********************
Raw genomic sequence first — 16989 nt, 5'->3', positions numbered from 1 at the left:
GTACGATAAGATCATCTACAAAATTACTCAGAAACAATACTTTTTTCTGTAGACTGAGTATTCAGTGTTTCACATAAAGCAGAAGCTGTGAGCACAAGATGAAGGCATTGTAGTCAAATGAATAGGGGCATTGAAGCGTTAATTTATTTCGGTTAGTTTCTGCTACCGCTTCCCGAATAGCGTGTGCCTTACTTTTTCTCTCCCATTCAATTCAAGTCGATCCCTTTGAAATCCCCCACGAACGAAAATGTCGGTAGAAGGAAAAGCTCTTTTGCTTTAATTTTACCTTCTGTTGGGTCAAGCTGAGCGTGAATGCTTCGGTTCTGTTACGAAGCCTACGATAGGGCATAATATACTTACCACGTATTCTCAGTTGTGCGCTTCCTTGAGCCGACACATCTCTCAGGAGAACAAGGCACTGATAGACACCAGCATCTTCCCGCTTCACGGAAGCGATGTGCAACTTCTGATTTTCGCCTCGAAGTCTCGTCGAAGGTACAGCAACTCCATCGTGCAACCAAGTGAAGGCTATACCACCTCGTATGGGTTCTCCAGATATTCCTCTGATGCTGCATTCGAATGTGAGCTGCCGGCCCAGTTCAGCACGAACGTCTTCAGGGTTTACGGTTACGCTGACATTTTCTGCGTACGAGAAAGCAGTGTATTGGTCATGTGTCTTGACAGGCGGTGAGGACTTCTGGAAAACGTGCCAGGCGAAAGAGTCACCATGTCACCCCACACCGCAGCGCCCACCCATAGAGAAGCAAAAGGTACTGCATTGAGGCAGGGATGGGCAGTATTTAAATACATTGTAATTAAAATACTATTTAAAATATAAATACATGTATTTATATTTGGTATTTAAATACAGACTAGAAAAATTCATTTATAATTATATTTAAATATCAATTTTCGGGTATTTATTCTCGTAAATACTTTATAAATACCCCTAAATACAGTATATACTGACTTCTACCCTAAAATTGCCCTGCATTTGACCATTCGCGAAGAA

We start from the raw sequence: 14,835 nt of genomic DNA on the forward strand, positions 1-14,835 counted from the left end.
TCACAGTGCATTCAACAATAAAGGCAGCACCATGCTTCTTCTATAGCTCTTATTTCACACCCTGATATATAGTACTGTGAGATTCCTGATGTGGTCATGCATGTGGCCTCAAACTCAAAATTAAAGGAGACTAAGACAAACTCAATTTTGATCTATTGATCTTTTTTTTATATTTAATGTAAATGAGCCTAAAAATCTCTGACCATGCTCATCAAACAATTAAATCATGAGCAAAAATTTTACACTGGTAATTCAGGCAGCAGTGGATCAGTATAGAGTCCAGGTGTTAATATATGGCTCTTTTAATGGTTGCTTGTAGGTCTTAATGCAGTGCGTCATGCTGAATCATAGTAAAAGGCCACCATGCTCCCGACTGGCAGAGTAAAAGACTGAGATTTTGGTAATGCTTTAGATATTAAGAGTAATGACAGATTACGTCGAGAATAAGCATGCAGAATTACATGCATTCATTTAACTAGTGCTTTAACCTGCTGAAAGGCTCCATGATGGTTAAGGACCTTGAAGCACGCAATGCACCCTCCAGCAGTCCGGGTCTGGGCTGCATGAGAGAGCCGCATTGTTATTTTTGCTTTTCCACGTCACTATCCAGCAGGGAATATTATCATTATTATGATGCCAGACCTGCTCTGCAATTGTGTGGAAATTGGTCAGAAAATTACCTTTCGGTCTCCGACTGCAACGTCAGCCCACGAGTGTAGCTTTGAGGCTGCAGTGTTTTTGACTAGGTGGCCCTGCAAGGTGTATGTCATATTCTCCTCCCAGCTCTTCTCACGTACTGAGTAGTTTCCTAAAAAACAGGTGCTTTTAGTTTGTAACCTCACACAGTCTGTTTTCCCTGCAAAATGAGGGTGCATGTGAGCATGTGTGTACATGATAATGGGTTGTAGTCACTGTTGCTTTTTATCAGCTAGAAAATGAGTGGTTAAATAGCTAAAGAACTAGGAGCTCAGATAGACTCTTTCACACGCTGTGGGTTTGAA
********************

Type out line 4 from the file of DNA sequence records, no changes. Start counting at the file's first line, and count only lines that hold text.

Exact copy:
TCACAGTGCATTCAACAATAAAGGCAGCACCATGCTTCTTCTATAGCTCTTATTTCACACCCTGATATATAGTACTGTGAGATTCCTGATGTGGTCATGCATGTGGCCTCAAACTCAAAATTAAAGGAGACTAAGACAAACTCAATTTTGATCTATTGATCTTTTTTTTATATTTAATGTAAATGAGCCTAAAAATCTCTGACCATGCTCATCAAACAATTAAATCATGAGCAAAAATTTTACACTGGTAATTCAGGCAGCAGTGGATCAGTATAGAGTCCAGGTGTTAATATATGGCTCTTTTAATGGTTGCTTGTAGGTCTTAATGCAGTGCGTCATGCTGAATCATAGTAAAAGGCCACCATGCTCCCGACTGGCAGAGTAAAAGACTGAGATTTTGGTAATGCTTTAGATATTAAGAGTAATGACAGATTACGTCGAGAATAAGCATGCAGAATTACATGCATTCATTTAACTAGTGCTTTAACCTGCTGAAAGGCTCCATGATGGTTAAGGACCTTGAAGCACGCAATGCACCCTCCAGCAGTCCGGGTCTGGGCTGCATGAGAGAGCCGCATTGTTATTTTTGCTTTTCCACGTCACTATCCAGCAGGGAATATTATCATTATTATGATGCCAGACCTGCTCTGCAATTGTGTGGAAATTGGTCAGAAAATTACCTTTCGGTCTCCGACTGCAACGTCAGCCCACGAGTGTAGCTTTGAGGCTGCAGTGTTTTTGACTAGGTGGCCCTGCAAGGTGTATGTCATATTCTCCTCCCAGCTCTTCTCACGTACTGAGTAGTTTCCTAAAAAACAGGTGCTTTTAGTTTGTAACCTCACACAGTCTGTTTTCCCTGCAAAATGAGGGTGCATGTGAGCATGTGTGTACATGATAATGGGTTGTAGTCACTGTTGCTTTTTATCAGCTAGAAAATGAGTGGTTAAATAGCTAAAGAACTAGGAGCTCAGATAGACTCTTTCACACGCTGTGGGTTTGAA